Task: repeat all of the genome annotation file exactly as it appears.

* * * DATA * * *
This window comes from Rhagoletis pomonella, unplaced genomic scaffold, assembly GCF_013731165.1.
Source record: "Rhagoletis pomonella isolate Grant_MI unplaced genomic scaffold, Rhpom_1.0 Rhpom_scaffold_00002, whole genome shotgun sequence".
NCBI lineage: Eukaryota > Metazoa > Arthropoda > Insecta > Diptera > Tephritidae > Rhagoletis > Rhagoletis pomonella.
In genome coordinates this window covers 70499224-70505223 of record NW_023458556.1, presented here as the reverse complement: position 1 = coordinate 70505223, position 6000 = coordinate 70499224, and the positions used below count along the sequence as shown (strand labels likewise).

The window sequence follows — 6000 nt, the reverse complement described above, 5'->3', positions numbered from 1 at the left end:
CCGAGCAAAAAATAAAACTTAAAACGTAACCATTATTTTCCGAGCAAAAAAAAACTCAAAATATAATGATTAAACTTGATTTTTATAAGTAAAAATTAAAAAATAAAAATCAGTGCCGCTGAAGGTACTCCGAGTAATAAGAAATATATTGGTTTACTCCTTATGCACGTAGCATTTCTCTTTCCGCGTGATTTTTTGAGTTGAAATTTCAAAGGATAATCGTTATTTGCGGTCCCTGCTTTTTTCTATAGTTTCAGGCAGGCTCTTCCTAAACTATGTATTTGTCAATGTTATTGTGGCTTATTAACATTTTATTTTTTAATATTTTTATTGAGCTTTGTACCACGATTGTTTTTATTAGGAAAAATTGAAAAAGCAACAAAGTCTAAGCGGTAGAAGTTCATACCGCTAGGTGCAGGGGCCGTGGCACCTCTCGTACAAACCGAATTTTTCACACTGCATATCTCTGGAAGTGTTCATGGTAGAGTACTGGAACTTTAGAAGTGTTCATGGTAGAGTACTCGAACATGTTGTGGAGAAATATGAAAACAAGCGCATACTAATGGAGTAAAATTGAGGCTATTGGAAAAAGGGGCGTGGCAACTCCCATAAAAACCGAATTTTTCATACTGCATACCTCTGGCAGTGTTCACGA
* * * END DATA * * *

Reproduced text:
This window comes from Rhagoletis pomonella, unplaced genomic scaffold, assembly GCF_013731165.1.
Source record: "Rhagoletis pomonella isolate Grant_MI unplaced genomic scaffold, Rhpom_1.0 Rhpom_scaffold_00002, whole genome shotgun sequence".
NCBI lineage: Eukaryota > Metazoa > Arthropoda > Insecta > Diptera > Tephritidae > Rhagoletis > Rhagoletis pomonella.
In genome coordinates this window covers 70499224-70505223 of record NW_023458556.1, presented here as the reverse complement: position 1 = coordinate 70505223, position 6000 = coordinate 70499224, and the positions used below count along the sequence as shown (strand labels likewise).

The window sequence follows — 6000 nt, the reverse complement described above, 5'->3', positions numbered from 1 at the left end:
CCGAGCAAAAAATAAAACTTAAAACGTAACCATTATTTTCCGAGCAAAAAAAAACTCAAAATATAATGATTAAACTTGATTTTTATAAGTAAAAATTAAAAAATAAAAATCAGTGCCGCTGAAGGTACTCCGAGTAATAAGAAATATATTGGTTTACTCCTTATGCACGTAGCATTTCTCTTTCCGCGTGATTTTTTGAGTTGAAATTTCAAAGGATAATCGTTATTTGCGGTCCCTGCTTTTTTCTATAGTTTCAGGCAGGCTCTTCCTAAACTATGTATTTGTCAATGTTATTGTGGCTTATTAACATTTTATTTTTTAATATTTTTATTGAGCTTTGTACCACGATTGTTTTTATTAGGAAAAATTGAAAAAGCAACAAAGTCTAAGCGGTAGAAGTTCATACCGCTAGGTGCAGGGGCCGTGGCACCTCTCGTACAAACCGAATTTTTCACACTGCATATCTCTGGAAGTGTTCATGGTAGAGTACTGGAACTTTAGAAGTGTTCATGGTAGAGTACTCGAACATGTTGTGGAGAAATATGAAAACAAGCGCATACTAATGGAGTAAAATTGAGGCTATTGGAAAAAGGGGCGTGGCAACTCCCATAAAAACCGAATTTTTCATACTGCATACCTCTGGCAGTGTTCACGA